My problem is even getting that far. My Motorola V8 is getting a bit long in the tooth. I tried the new Gleam but it couldn’t be tethered (contrary to what Carphone Whorehouse told me). I cannot find anywhere a list of simple phones which can be tethered. Looking on the manufacturers websites, the information on this seems to be missing or buried. None of the sites which offer phone selection by feature seem to include tethering as an option. A lot of the new phones seem to have ditched this feature. The Which recommended Doro phones look ideal for me, have loads of features but can’t be tethered. Am I missing something?

Rachel Meadows says:
28 October 2017

I just found this thread after searching long and hard for a mobile phone contract, finally deciding on one and then discovering that the phone company (3 – so obviously they have got on board with this since the article was written) would impose a charge for the privilege of accessing my data via my laptop.
Ridiculous! I am absolutely baffled as to why anyone would even think of imposing such a charge. Is it even legal?
If I bought a car, would I have to pay extra if I wanted to use it to transport passengers?
Now it seems that other companies are doing this too?
How is this allowed and what is being done to stop it?

Thanks Rachel. This means that I can exclude Three when I want a new SIM-only contract early next year. Here is the relevant page from the Three website: http://support.three.co.uk/SRVS/CGI-BIN/WEBISAPI.dll/,/?New,Kb=Mobile,Ts=Mobile,T=CaseDoc,Case=Obj(3536) I think it’s legal, but I hope that the additional charge is made clear prior to purchase of a contract. It is just one of the ways that the mobile service providers manage to annoy customers. I assume that the companies are doing this now that it has become more popular to tether laptops and tablets to phones.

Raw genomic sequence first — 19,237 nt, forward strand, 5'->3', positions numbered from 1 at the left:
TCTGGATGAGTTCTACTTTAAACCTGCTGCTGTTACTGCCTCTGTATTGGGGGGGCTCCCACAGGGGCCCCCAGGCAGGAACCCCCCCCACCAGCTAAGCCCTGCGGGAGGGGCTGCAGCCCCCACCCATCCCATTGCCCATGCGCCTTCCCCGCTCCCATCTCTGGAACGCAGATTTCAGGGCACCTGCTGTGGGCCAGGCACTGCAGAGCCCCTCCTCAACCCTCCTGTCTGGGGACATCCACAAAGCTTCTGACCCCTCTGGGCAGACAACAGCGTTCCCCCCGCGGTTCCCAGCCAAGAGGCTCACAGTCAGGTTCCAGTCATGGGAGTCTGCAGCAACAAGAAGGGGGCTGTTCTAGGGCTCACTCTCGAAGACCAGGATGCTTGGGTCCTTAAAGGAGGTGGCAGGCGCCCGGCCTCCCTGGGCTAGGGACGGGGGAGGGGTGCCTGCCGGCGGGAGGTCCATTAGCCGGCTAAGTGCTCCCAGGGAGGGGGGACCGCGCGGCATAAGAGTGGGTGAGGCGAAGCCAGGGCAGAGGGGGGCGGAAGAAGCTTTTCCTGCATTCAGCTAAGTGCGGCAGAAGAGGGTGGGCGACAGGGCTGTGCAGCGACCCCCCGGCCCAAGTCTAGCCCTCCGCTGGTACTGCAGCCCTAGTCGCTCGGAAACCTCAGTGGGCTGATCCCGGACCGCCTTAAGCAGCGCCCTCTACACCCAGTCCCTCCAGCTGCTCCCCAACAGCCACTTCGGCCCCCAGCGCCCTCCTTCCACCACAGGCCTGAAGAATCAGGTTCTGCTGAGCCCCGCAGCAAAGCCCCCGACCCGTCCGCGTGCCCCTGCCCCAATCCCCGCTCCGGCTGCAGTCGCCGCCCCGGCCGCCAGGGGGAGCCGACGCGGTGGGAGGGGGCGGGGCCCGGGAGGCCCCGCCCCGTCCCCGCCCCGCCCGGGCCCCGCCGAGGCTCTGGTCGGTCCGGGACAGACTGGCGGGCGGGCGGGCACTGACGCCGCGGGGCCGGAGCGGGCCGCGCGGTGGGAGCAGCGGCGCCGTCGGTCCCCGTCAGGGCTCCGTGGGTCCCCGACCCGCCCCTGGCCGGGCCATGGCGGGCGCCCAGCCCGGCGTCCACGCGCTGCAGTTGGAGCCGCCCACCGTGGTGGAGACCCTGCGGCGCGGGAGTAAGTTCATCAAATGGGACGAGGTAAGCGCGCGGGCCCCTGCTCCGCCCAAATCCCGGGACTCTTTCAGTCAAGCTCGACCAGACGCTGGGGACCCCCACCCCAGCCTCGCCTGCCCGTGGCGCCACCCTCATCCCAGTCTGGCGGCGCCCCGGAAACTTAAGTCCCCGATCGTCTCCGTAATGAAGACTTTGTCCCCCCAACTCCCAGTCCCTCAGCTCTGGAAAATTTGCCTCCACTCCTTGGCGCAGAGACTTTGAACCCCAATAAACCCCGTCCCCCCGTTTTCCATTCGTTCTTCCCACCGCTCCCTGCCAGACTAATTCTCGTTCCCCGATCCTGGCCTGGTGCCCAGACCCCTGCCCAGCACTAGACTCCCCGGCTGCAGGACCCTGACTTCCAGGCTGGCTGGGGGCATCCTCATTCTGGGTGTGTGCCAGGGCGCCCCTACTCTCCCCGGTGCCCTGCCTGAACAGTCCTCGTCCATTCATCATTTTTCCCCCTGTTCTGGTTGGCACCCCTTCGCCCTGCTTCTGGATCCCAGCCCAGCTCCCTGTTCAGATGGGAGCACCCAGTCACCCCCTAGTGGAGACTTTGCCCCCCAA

If you look at the MVNOs (smaller service providers that use the well known mobile networks), check that they provide a 4G service. When I checked a couple of years ago, some did and some did not.

Best of luck in finding a service provider offering tethering at an affordable price.

I have an O2 sim-free contract because it allows tethering. I needed that before landline broadband was installed in my house.

According to giffgaff’s website, they allow tethering (except on unlimited data) packages: “While tethering is allowed under our ‘limited internet’ goodybags and gigabags, it’s not under our unlimited internet goodybags. This is set out in our ts&cs. We do this to protect the data experience of the vast majority of our members over the few – tethering can take up a disproportionate amount of network capacity.”

Thanks. I did look at giffgaff a couple of years ago but at the time it did not offer 4G and I was thinking about moving to an area with weak O2 coverage, so I might not have been able to receive calls reliably. I will check again before my present contract ends.

I don’t know if any service provider does offer unlimited data with tethering. It makes sense to pay for what you use and prevent network overloading.

bishbut says:
28 October 2017

Mobile phones have taken over peoples lives completely they are a MUST have for them to do all they have to do anywhere at all .Mobile phone networks are just taking advantage of this by charging extra for anything other than calls if they believe they can without customers complaining or moving on to another network Does anyone stop and think or use common sense today I wonder at times Pity computers do not have any common sense to do the thing many used before doing anything at all

And not one of them think that when the lights are turned off in an “National emergency ” there will be no cell-net or internet. They just dont realise the power they have given the government .